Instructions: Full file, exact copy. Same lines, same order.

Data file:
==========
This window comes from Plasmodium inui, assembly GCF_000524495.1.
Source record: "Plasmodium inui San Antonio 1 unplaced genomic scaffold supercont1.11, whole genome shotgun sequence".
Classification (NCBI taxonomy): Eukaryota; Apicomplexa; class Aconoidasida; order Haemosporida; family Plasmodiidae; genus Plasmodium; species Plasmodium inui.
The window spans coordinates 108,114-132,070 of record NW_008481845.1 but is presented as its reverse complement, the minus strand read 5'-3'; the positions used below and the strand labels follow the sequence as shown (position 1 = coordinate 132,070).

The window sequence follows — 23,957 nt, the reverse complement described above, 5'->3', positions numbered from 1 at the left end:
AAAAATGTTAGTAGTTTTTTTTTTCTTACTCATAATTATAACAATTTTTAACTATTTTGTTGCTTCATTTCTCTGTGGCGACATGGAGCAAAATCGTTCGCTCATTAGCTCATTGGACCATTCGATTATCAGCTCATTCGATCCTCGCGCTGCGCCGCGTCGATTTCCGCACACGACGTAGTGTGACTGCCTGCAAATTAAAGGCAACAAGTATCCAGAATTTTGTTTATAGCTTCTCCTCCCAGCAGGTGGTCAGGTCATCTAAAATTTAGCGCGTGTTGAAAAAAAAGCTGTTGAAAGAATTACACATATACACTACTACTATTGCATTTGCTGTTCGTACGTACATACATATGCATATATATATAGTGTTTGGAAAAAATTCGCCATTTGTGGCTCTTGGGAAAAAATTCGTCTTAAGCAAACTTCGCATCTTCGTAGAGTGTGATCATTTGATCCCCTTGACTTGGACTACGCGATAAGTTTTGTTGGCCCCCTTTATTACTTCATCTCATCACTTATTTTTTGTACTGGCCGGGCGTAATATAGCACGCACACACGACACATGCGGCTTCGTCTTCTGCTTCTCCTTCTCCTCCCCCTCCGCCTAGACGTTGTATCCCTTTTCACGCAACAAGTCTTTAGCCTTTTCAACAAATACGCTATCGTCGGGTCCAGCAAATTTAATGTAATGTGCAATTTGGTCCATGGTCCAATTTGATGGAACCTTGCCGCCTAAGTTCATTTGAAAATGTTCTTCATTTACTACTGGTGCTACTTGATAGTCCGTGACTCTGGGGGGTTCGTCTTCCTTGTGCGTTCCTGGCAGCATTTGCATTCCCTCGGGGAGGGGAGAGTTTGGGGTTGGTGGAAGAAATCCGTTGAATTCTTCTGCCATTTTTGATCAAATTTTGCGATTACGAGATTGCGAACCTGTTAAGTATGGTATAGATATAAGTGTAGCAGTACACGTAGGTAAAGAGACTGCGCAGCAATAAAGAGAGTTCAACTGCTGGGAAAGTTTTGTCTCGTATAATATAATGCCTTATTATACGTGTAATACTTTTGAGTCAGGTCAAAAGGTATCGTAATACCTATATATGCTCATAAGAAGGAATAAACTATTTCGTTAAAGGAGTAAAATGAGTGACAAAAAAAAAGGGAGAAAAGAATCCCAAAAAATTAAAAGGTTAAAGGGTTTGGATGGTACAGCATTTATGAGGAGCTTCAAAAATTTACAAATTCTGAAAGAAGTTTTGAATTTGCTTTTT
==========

This window comes from Plasmodium inui, assembly GCF_000524495.1.
Source record: "Plasmodium inui San Antonio 1 unplaced genomic scaffold supercont1.11, whole genome shotgun sequence".
Classification (NCBI taxonomy): Eukaryota; Apicomplexa; class Aconoidasida; order Haemosporida; family Plasmodiidae; genus Plasmodium; species Plasmodium inui.
The window spans coordinates 108,114-132,070 of record NW_008481845.1 but is presented as its reverse complement, the minus strand read 5'-3'; the positions used below and the strand labels follow the sequence as shown (position 1 = coordinate 132,070).

The window sequence follows — 23,957 nt, the reverse complement described above, 5'->3', positions numbered from 1 at the left end:
AAAAATGTTAGTAGTTTTTTTTTTCTTACTCATAATTATAACAATTTTTAACTATTTTGTTGCTTCATTTCTCTGTGGCGACATGGAGCAAAATCGTTCGCTCATTAGCTCATTGGACCATTCGATTATCAGCTCATTCGATCCTCGCGCTGCGCCGCGTCGATTTCCGCACACGACGTAGTGTGACTGCCTGCAAATTAAAGGCAACAAGTATCCAGAATTTTGTTTATAGCTTCTCCTCCCAGCAGGTGGTCAGGTCATCTAAAATTTAGCGCGTGTTGAAAAAAAAGCTGTTGAAAGAATTACACATATACACTACTACTATTGCATTTGCTGTTCGTACGTACATACATATGCATATATATATAGTGTTTGGAAAAAATTCGCCATTTGTGGCTCTTGGGAAAAAATTCGTCTTAAGCAAACTTCGCATCTTCGTAGAGTGTGATCATTTGATCCCCTTGACTTGGACTACGCGATAAGTTTTGTTGGCCCCCTTTATTACTTCATCTCATCACTTATTTTTTGTACTGGCCGGGCGTAATATAGCACGCACACACGACACATGCGGCTTCGTCTTCTGCTTCTCCTTCTCCTCCCCCTCCGCCTAGACGTTGTATCCCTTTTCACGCAACAAGTCTTTAGCCTTTTCAACAAATACGCTATCGTCGGGTCCAGCAAATTTAATGTAATGTGCAATTTGGTCCATGGTCCAATTTGATGGAACCTTGCCGCCTAAGTTCATTTGAAAATGTTCTTCATTTACTACTGGTGCTACTTGATAGTCCGTGACTCTGGGGGGTTCGTCTTCCTTGTGCGTTCCTGGCAGCATTTGCATTCCCTCGGGGAGGGGAGAGTTTGGGGTTGGTGGAAGAAATCCGTTGAATTCTTCTGCCATTTTTGATCAAATTTTGCGATTACGAGATTGCGAACCTGTTAAGTATGGTATAGATATAAGTGTAGCAGTACACGTAGGTAAAGAGACTGCGCAGCAATAAAGAGAGTTCAACTGCTGGGAAAGTTTTGTCTCGTATAATATAATGCCTTATTATACGTGTAATACTTTTGAGTCAGGTCAAAAGGTATCGTAATACCTATATATGCTCATAAGAAGGAATAAACTATTTCGTTAAAGGAGTAAAATGAGTGACAAAAAAAAAGGGAGAAAAGAATCCCAAAAAATTAAAAGGTTAAAGGGTTTGGATGGTACAGCATTTATGAGGAGCTTCAAAAATTTACAAATTCTGAAAGAAGTTTTGAATTTGCTTTTT